Shadows of Tomorrow: Director Adam Bhala Lough Discusses Re-discovered MF DOOM "Dead Bent #2" Alt. Video & NFT (The Witzard Interview)
"MF DOOM is among the greatest artists of his time. This long-lost piece we made together in 2000 belongs in a proper gallery, so I'm putting it on auction today on @withFND! Globe with meridians *50% of proceeds to go to The DOOM Estate* Good luck. #MFDOOM #NFTart #NFT," ABL (@AdamBhalaLough) shared on Twitter earlier this week. For starters, "NFT" stands for a "non-fungible token," whatever that means... Adam Lough has directed music videos for everyone from El-P to Lil' B and notoriously created villainous clips for MF DOOM's "Dead Bent," "?" and "Benzoin Gum" AKA "Lemon Grass." Said unreleased version of "Dead Bent #2" was filmed on 1st Avenue in The East Village, New York, NY, November 2000—the same day as the original "Dead Bent" we all know and love. Lough explains it was shot on Kodak 7231 Plus-X negative black-and-white 16mm film, which has now been coverted to MP4.
Along with the "Dead Bent #2" MP4, the highest bidder will receive physical items, including the original 16mm film negative, documentation from the shoot, and the original canister label. It's said to capture a very New York moment, following DOOM on a run to the bodega to buy some fruit and since recently being re-discovered, has only been viewed by Adam Lough and the colorist behind the video's re-master. "Dead Bent #2" is currently listed at a Reserve Price of 99 Ethereum (ETH) which is about $274,844.79, on Foundation. We reach out to Adam Bhala Lough, who was kind enough to answer some of our questions about "Dead Bent #2" and the DOOM NFT. Read through it down below, watch the original version of "Dead Bent," and feel free to bid on the DOOM NFT, if you feel so inclined
I. How did you initially re-discover this alternative version of your iconic "Dead Bent" music video for MF DOOM?
Adam Bhala Lough: I was re-mastering the video at SSI in Hollywood. My friend, Jesse Nicely, who was, also, a friend of DOOM's, hooked up a session over there with a professional colorist. While we were scanning through footage, the colorist discovered this alternate version. I didn't even know it existed! I had totally forgotten we had shot it. It was a crazy day, a crazy shoot day. So, it was all a blur. I was so blown away to see this new version.
II. What made you decide to exclusively share it as a Non-fungible token (NFT?)
Lough: The Aphex Twin NFT. I saw that and I loved it and wanted to do [something] similar.
III. What will the highest bidder receive along with their one-of-a-kind NFT package?
Lough:The 16mm original film negative, plus, some other goodies. The 16mm film negative is really special because unlike video, it's natural; film is made of vegetable, animal, and mineral material. DOOM's latent image is emulsified on the film, so it's almost like a physical piece of DOOM on every single frame.
IV. Without giving away too much what can you tell us about the plot of this alt. "Dead Bent" video and how does it differ from the original?
Lough: It's, like, half of the original video.
V. What was it like working with DOOM on, not one, but two versions of "Dead Bent" in the same day?
Lough: It was a lot of fun, despite the fact that I was nervous as f**k.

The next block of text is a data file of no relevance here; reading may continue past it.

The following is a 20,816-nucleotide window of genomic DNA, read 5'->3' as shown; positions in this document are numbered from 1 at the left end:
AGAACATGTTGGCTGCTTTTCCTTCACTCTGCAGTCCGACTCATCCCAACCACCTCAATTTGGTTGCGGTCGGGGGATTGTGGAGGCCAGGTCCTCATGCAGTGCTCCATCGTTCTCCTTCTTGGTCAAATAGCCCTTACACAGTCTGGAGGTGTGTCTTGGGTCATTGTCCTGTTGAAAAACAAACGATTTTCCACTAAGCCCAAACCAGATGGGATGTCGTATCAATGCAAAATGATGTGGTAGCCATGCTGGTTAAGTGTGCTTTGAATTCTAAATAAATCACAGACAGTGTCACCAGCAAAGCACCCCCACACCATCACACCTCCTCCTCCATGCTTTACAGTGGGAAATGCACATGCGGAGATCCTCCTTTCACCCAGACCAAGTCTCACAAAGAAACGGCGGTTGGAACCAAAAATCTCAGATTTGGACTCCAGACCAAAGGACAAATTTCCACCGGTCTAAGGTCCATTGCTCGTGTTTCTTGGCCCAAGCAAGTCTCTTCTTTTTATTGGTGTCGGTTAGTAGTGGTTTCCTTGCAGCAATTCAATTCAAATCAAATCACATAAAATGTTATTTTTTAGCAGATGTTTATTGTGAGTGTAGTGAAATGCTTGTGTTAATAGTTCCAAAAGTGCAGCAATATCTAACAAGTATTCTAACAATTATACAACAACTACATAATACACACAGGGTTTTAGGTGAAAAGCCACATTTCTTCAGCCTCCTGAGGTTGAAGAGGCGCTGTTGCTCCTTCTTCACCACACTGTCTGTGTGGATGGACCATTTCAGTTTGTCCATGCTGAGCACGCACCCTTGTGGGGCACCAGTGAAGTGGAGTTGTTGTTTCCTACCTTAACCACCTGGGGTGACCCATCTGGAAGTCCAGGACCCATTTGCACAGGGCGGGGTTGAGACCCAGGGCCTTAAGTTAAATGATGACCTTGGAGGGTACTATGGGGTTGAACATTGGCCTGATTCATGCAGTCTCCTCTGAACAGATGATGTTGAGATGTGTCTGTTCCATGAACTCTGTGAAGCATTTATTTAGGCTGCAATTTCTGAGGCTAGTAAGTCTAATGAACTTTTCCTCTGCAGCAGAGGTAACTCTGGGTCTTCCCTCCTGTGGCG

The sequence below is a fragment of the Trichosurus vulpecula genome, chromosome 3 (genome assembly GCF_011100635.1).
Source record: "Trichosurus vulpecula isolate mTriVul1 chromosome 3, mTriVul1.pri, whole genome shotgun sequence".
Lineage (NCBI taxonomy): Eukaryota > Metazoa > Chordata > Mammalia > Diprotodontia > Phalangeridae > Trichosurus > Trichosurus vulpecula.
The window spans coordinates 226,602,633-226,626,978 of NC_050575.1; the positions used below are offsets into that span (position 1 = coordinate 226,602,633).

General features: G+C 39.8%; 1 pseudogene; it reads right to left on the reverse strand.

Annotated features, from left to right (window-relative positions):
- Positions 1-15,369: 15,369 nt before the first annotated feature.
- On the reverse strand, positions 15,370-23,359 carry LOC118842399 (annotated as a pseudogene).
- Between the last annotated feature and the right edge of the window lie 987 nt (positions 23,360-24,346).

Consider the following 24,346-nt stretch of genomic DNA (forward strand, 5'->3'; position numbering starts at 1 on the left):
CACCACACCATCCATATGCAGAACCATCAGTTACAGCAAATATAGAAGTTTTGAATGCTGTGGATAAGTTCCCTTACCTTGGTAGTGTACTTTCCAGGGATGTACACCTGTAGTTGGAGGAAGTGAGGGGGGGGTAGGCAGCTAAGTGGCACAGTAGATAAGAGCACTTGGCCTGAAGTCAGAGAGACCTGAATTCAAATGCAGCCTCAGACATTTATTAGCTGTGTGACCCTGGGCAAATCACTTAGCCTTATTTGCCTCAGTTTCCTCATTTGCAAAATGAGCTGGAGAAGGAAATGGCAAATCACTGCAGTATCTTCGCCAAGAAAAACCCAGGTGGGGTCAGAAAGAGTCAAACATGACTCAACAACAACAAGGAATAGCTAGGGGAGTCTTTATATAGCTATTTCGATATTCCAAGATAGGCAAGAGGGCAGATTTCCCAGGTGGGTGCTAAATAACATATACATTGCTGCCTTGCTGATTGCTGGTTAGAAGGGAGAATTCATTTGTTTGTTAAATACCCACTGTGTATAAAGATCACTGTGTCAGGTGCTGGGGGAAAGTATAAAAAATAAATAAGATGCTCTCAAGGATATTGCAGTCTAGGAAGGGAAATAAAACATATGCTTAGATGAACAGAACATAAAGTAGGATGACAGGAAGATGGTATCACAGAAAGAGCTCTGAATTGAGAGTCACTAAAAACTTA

VI. Upon purchase, are there any limitations as to what the recipient can do with their newly-acquired DOOM "Dead Bent #2" NFT?
Lough: No, people can do whatever they want with it.
VII. When did you first meet MF DOOM?
Lough: After a show at The Knitting Factory in Lower Manhattan.
VIII. How did your lesser-known video for DOOM/Metal Fingerz' "Benzoin Gum" AKA "Lemon Grass" initially come together?
Lough: I had all this dope Super 8mm footage from the "?" video shoot that I, initially, wanted to incorporate into the film, but didn't end up fitting. DOOM, actually, came up to my apartment one afternoon and played me the beat. He was going to submit it to a Battle of The Beats [competition], I believe, under the alias "Metal Fingaz" or something like that. I loved it so much, I asked him if I could make a video for it and he said cool. So, I did. I recall, he didn't win that Battle of The Beats haha.
IX. What did working with MF DOOM back then mean to you?
Lough: Back then, it was one step to another level for me. I was living life quick, not stopping to think about how special life was and not [stopping] to be grateful. I thought it was another cool project among a lot of cool projects I was working on. I was proud of it, but I didn't really realize how special it was. DOOM gave me a shot, he took a chance on a 20 year old kid with no experience. In retrospect, that was a huge act of charity and I never thanked him for it. I was just dumb and young and trying to be a movie director.
X. How has his music changed your life?
Lough: His music has been a constant source of [inspiration] for my life and work.
XI. What are a few of your fondest memories from your time spent collaborating, working together, and hanging out with MF DOOM?
Lough: There are a lot of great memories. I remember once, he picked me up in a mini-van when he was in town. There were a bunch of dudes in the van, including KEO AKA Lord Scotch, who designed his mask and a lot of the album artwork. I don't even recall where we were going, but I remember them all snapping on each other (and me) in the funniest way for the entire ride. Everyone was laughing so hard, it was hilarious. I was laughing so hard, it hurt. DOOM and his friends were very funny, extremely talented at making fun of each other, and cracking jokes!